Pattern-Seeking Animals - Prehensile Tales review

Heartfelt odes and colourful playing from the Californian quartet

Pattern-Seeking Animals
(Image: © InsideOut Music)

You can trust Louder Our experienced team has worked for some of the biggest brands in music. From testing headphones to reviewing albums, our experts aim to create reviews you can trust. Find out more about how we review.

Given Pattern-Seeking Animals’ other life as part of American progressive rock juggernaut Spock’s Beard, it came as no shock that their eponymous first collection blew everyone away last year. Indeed, the group – bassist Dave Meros, keyboardist John Boegehold, drummer/singer Jimmy Keegan, and singer/guitarist Ted Leonard – had already spent many albums creating superb work together. That said, Pattern-Seeking Animals did enough on its own to capitalise on their chemistry in familiar
ways while also setting itself apart from that other outlet. Impressively, they’re back less than a year later with Prehensile Tales a continuation of that magic whose blend of top-notch songwriting and seductively eccentric but welcoming scores are damn near faultless.

Previously, they relished a spacious arsenal of instruments, and on their second album, they go even further by including trumpet, cello, saxophone, pedal steel, flute, and violin. Produced by Boegehold and mixed by Rich Mouser, Prehensile Tales tackles subjects as wide-ranging as “second chances in life to vampires to shipwrecks to facing mortality”. Although the quick turnaround from one record to the next is surprising, Boegehold began working on this immediately after the debut was done. Rather than seeming rushed or unambitious, each moment oozes meticulous planning, superlative ability, and a wonderful shared vision.

First and foremost, the songwriting is outright luminous. Once again, they’re able to bestow sing-along hooks and universally imaginative yet sobering lyricism that’s also deceptively sophisticated and nuanced. Specifically, the bittersweet ballad Here In My Autumn sees Leonard alternating between soaring declarations and tender realisations perfectly, prior to the epic and harrowing storytelling of Lifeboat. Every melody, sentiment, and vocal is first-rate, just as you’d expect.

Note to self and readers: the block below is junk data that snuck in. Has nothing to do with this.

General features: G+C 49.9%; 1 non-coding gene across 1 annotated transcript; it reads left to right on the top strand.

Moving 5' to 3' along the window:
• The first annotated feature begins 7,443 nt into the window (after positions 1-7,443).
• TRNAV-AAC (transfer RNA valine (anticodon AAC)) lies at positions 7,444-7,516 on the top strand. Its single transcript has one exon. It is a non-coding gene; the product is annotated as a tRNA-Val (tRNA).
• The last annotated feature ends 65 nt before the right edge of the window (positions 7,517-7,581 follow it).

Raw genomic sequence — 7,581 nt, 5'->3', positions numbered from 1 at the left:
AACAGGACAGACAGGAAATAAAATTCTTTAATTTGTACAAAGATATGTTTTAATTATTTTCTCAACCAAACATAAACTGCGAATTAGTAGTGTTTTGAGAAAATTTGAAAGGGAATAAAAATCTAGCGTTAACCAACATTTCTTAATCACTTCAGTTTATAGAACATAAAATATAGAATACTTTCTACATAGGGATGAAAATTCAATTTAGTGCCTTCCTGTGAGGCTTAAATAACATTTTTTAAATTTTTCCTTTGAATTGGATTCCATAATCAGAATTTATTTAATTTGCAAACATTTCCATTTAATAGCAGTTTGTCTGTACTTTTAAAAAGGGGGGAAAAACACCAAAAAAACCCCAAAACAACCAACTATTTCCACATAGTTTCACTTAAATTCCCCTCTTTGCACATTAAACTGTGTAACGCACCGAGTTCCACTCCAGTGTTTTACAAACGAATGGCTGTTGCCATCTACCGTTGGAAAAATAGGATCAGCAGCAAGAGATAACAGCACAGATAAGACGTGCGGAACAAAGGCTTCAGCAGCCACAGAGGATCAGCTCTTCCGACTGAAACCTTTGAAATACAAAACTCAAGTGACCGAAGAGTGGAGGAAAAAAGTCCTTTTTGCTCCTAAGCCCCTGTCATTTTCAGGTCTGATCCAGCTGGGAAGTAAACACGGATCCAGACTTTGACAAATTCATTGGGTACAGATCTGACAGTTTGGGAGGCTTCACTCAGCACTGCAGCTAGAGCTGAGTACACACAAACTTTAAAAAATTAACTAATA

Naturally, the quartet provide healthily vibrant and multifaceted doses of proggy goodness along the way, too. Opener Raining Hard In Heaven is filled with the same sort of beautiful tones and entangled intricacies that make Spock’s Beard gems like Jaws Of Heaven so spectacular. Elsewhere, Why Don’t We Run is organic and playful – with dashes of Latin and Middle Eastern trademarks – whereas Soon But Not Today wraps it all up with a deep dive into stylish zaniness as only these guys can provide. Prehensile Tales is precisely what you want out of Pattern-Seeking Animals: a sublime union of excellent songwriting outstanding singing and backing harmonies. It’s a breathtaking collective statement.

Jordan Blum

Jordan Blum hails from Philadelphia and has been writing about progressive rock and metal—among other genres—for over fifteen years. He's written books on Jethro Tull, Dream Theater, and Opeth. Outside of writing for Prog, he serves as the Associate Features Editor at PopMatters and a contributor to magazines such as Loudwire, Metal Injection, Kerrang!, Consequence of Sound, WhatCulture, and Ultimate Classic Rock. Beyond that, he holds an MFA in fiction, runs a creative arts journal called The Bookends Review, and teaches writing at several local colleges and universities.